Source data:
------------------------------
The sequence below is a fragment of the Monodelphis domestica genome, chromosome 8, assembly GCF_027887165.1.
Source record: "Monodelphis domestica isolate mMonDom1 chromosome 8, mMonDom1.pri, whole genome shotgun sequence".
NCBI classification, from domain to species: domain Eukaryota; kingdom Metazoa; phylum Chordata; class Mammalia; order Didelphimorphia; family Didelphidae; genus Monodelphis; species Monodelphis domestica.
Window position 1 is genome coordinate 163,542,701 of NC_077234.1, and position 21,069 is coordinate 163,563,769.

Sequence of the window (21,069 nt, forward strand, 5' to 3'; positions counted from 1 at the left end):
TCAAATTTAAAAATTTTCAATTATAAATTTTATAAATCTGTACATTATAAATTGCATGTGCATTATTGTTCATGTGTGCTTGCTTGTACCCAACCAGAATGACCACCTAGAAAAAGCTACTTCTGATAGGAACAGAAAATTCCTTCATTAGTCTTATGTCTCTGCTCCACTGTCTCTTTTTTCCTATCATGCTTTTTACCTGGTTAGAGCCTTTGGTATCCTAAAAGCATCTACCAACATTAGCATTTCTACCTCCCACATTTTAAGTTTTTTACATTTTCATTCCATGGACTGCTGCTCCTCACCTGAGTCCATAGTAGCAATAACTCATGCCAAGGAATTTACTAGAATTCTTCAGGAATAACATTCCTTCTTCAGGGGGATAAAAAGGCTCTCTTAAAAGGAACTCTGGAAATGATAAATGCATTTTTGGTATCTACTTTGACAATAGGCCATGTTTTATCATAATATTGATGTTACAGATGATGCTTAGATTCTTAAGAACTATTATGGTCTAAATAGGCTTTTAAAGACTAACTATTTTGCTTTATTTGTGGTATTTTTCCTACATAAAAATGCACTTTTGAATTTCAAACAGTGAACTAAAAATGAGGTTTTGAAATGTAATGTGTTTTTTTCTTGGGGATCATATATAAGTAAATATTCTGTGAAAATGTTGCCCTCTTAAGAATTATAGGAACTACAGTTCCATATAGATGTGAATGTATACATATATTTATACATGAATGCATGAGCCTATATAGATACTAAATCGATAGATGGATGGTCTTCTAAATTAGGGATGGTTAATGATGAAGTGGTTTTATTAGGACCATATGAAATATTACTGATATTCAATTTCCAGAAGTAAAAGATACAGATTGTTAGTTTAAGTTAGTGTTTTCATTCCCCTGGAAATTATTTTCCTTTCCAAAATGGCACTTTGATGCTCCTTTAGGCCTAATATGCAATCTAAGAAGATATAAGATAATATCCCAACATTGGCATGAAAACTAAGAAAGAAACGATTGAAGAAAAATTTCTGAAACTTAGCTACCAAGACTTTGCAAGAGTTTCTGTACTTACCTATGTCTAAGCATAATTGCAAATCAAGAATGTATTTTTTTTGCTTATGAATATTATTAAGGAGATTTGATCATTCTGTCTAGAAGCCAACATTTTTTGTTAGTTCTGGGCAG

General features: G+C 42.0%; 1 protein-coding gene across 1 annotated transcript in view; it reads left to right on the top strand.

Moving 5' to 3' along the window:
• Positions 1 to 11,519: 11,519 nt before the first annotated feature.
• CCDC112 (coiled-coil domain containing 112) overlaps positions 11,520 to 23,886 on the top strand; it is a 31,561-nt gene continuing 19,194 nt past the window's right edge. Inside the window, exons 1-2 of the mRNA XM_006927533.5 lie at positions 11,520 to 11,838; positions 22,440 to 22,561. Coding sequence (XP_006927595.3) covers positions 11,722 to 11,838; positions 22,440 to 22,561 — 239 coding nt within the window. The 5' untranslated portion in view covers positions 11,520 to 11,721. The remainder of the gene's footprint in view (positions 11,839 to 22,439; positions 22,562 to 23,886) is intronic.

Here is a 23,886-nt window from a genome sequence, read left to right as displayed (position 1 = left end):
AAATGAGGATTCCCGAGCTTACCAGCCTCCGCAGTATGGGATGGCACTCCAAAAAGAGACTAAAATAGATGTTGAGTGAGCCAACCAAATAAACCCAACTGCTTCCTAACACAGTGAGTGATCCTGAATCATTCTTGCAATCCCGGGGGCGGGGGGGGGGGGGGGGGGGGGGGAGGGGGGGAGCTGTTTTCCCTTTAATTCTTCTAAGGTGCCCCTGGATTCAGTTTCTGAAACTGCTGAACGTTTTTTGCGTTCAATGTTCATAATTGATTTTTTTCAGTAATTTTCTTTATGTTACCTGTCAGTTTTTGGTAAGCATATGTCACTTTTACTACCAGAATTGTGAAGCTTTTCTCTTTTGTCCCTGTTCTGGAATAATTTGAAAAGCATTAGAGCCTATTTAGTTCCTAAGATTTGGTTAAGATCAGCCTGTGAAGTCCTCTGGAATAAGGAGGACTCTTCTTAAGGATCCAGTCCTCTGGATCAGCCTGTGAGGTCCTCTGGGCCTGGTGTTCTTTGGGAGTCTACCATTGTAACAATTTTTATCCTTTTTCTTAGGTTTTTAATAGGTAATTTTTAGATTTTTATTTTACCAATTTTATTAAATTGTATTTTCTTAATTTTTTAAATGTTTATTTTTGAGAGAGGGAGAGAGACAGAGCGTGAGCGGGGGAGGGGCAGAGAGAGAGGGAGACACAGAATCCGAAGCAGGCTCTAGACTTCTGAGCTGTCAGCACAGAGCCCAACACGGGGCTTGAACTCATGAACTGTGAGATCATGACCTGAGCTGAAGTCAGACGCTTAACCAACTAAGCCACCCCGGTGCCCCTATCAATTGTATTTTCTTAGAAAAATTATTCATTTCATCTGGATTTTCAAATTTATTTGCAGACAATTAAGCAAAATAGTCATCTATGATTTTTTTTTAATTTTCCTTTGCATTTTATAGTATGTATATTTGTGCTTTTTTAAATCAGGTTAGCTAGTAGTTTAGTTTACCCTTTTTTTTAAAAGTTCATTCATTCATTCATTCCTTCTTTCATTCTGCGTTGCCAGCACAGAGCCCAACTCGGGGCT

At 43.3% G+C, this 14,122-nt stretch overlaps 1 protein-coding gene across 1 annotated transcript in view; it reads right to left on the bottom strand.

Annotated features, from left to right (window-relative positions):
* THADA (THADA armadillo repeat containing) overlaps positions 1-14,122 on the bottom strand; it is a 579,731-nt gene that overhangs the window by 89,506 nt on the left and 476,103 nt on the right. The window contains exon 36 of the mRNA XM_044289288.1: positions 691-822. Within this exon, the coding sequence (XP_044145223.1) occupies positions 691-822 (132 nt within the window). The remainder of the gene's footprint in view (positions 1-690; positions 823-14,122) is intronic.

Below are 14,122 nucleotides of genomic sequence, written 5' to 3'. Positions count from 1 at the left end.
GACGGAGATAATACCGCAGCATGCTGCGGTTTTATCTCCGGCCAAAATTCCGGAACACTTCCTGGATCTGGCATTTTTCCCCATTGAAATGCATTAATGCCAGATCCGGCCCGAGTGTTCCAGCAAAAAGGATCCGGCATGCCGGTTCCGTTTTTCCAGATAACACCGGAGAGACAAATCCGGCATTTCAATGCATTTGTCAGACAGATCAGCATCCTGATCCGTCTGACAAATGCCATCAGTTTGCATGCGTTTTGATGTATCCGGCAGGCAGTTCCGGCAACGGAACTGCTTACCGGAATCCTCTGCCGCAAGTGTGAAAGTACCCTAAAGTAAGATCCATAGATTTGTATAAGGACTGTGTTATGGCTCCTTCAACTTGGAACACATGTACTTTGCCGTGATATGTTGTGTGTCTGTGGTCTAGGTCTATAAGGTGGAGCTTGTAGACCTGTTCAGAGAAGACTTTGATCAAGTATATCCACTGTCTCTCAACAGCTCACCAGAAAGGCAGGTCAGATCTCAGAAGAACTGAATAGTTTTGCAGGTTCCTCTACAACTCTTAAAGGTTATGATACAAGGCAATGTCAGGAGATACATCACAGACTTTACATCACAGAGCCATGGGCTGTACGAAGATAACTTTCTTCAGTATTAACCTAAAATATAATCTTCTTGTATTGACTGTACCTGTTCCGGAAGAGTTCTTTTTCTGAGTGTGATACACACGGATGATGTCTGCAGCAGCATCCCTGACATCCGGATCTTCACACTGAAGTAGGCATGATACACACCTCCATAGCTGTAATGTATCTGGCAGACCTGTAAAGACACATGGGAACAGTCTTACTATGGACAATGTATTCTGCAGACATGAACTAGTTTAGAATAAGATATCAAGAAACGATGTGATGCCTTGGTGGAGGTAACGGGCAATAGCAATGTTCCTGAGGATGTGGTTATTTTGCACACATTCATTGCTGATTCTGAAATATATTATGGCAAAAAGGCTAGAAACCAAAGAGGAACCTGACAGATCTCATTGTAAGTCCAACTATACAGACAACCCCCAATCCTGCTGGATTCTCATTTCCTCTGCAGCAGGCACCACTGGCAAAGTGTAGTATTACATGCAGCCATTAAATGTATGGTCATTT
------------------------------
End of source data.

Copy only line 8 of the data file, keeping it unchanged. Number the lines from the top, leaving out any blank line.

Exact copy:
Moving 5' to 3' along the window: